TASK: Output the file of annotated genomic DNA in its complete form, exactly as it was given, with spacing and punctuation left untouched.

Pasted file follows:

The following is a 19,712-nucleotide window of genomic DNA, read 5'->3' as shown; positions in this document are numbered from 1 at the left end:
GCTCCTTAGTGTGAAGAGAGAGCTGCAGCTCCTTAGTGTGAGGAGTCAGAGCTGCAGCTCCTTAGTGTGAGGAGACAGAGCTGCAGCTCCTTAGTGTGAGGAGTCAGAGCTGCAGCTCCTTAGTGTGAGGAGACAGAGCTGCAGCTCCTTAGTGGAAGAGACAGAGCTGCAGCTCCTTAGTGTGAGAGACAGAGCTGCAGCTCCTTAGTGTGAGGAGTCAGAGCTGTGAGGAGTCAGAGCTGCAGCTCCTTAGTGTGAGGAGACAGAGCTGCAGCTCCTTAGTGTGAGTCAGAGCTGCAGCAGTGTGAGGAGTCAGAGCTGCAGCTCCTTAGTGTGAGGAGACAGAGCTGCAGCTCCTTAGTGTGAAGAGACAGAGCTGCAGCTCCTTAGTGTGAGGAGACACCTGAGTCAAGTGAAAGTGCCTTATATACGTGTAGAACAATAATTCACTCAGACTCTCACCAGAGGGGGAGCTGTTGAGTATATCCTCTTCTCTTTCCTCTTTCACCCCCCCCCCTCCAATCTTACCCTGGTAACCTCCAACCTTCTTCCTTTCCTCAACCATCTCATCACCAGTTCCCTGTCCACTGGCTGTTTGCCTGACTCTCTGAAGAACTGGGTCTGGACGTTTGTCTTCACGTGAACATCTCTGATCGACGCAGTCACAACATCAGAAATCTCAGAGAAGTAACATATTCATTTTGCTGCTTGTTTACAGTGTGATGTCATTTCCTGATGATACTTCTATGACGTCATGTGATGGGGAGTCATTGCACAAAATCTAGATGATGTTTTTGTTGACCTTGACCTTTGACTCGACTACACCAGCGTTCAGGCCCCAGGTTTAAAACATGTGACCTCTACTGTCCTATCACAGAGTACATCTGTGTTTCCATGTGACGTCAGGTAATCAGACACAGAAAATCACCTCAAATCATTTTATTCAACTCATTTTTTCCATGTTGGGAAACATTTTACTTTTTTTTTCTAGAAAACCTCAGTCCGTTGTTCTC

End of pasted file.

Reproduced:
The following is a 19,712-nucleotide window of genomic DNA, read 5'->3' as shown; positions in this document are numbered from 1 at the left end:
GCTCCTTAGTGTGAAGAGAGAGCTGCAGCTCCTTAGTGTGAGGAGTCAGAGCTGCAGCTCCTTAGTGTGAGGAGACAGAGCTGCAGCTCCTTAGTGTGAGGAGTCAGAGCTGCAGCTCCTTAGTGTGAGGAGACAGAGCTGCAGCTCCTTAGTGGAAGAGACAGAGCTGCAGCTCCTTAGTGTGAGAGACAGAGCTGCAGCTCCTTAGTGTGAGGAGTCAGAGCTGTGAGGAGTCAGAGCTGCAGCTCCTTAGTGTGAGGAGACAGAGCTGCAGCTCCTTAGTGTGAGTCAGAGCTGCAGCAGTGTGAGGAGTCAGAGCTGCAGCTCCTTAGTGTGAGGAGACAGAGCTGCAGCTCCTTAGTGTGAAGAGACAGAGCTGCAGCTCCTTAGTGTGAGGAGACACCTGAGTCAAGTGAAAGTGCCTTATATACGTGTAGAACAATAATTCACTCAGACTCTCACCAGAGGGGGAGCTGTTGAGTATATCCTCTTCTCTTTCCTCTTTCACCCCCCCCCCTCCAATCTTACCCTGGTAACCTCCAACCTTCTTCCTTTCCTCAACCATCTCATCACCAGTTCCCTGTCCACTGGCTGTTTGCCTGACTCTCTGAAGAACTGGGTCTGGACGTTTGTCTTCACGTGAACATCTCTGATCGACGCAGTCACAACATCAGAAATCTCAGAGAAGTAACATATTCATTTTGCTGCTTGTTTACAGTGTGATGTCATTTCCTGATGATACTTCTATGACGTCATGTGATGGGGAGTCATTGCACAAAATCTAGATGATGTTTTTGTTGACCTTGACCTTTGACTCGACTACACCAGCGTTCAGGCCCCAGGTTTAAAACATGTGACCTCTACTGTCCTATCACAGAGTACATCTGTGTTTCCATGTGACGTCAGGTAATCAGACACAGAAAATCACCTCAAATCATTTTATTCAACTCATTTTTTCCATGTTGGGAAACATTTTACTTTTTTTTTCTAGAAAACCTCAGTCCGTTGTTCTC